Working remotely was something I’ve dreamed of for a long time. It got me most fascinated when I used to live in Korea. Having to sit in the office without anything to do, I would read books about design and dream of packing my stuff and going somewhere far away, where meaning is the king.
When my dream finally came true, it felt freaking overwhelming at first. Like all the walls, floor and ceiling around me suddenly disappeared, and I was in a free fall. Some days, I would forget to eat lunch because I was so stressed about the stuff I have to do. Some days, I thought they’ll all figure out I’m too emotionally unstable to ever be in charge of my schedule.
But month after month after month I slowly caught the vibe and started taking advantage of the amazing lifestyle my job made possible. My first attempt at working while travelling was way too ambitious, but at least I had a great time and learned a lot.
The things I learned then were not wasted. Travelling together with my boyfriend, we’ve worked from Canada, US, Mexico, Portugal, Italy, States again and France during the last few months. Usually we’d take a few days off for hiking or sightseeing and stay for another week or two trying to live like a local. We love travelling and working like this, and we love coming back home once we’re tired.
Of course, its not just puppies and sunshine. It’s easy to fall in love with the idea of working and travelling, especially when you see pictures like this:
As beautiful, inspiring and Instagram-worthy this may look, it’s doesn’t tell the whole story. Inside it was extremely hot, they had terrible WiFi, a very complex registration process to even get in, so by the time I got to my full working speed they started closing when I was right in the middle of complex troubleshooting over live chat. I’ve literally continued the chat on my way out, carrying my laptop over to the elevator, security booth, and finally finished it 15 minutes later in the parking lot.
Working from everywhere is a beautiful concept, but without planing for that “everywhere” the stress would eat me. Where am I going? Will I be able to charge my laptop there? Is the wifi good enough? If not, can my mobile data handle live chat / audio / video calls? Is it comfortable to sit there for several hours? Is it possible to buy a drink or food there?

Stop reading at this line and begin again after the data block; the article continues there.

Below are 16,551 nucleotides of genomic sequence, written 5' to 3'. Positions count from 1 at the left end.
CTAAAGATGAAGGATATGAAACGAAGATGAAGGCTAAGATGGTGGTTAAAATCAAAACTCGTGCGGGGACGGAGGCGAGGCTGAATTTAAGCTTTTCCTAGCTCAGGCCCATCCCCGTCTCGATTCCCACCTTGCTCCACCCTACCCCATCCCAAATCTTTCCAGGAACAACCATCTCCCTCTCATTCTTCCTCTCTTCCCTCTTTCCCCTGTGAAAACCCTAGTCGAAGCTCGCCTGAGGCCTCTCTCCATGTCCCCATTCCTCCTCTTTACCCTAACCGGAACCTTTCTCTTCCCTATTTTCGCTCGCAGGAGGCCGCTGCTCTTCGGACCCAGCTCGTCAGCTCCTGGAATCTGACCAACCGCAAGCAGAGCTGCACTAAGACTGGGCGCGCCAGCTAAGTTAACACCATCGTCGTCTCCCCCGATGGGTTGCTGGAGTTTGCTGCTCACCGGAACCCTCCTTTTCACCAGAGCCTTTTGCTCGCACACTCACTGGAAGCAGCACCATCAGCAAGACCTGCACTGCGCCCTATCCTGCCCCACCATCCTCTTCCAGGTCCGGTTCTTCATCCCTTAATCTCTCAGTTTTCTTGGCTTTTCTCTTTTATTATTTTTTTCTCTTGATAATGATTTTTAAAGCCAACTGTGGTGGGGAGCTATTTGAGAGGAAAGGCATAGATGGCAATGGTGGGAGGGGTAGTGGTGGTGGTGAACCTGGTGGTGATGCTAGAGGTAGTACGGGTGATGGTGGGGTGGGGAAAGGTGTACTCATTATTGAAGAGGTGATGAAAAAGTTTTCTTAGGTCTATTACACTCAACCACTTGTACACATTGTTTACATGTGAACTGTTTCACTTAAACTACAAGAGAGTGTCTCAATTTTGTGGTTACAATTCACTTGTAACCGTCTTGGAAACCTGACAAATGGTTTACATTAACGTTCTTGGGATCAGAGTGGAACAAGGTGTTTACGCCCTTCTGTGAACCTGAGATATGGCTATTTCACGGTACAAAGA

I never had to think about those things when working in an office job, but I can’t really say I’d have outstanding results back then. At home I’m often distracted, and then work overtime to catch up. Working remotely from cafes, libraries, parks or museums is the best way for me to stay truly productive. Nothing motivates me to get my stuff done as much as the library closing in 10 minutes, or the laptop battery running out.
And that’s probably the best thing about remote work. It doesn’t matter how long you sit in the office, it only matters if stuff gets done in the end. You don’t need to spend endless hours on meetings, try to impress certain people, or play office politics games, your results will speak for themselves. The trust and freedom in a fully remote job can be quite overwhelming at times, but I don’t feel like ever coming back to the office again. Neither do any of my friends who’ve tried it.
If it sounds like you’d thrive in a remote job, come work with us, we’re always hiring. You don’t need technical background to apply. This is not a sponsored post, and we’re not getting any referral bonus for any folks we’d recommend. I just truly believe this is an awesome company to work for 🙂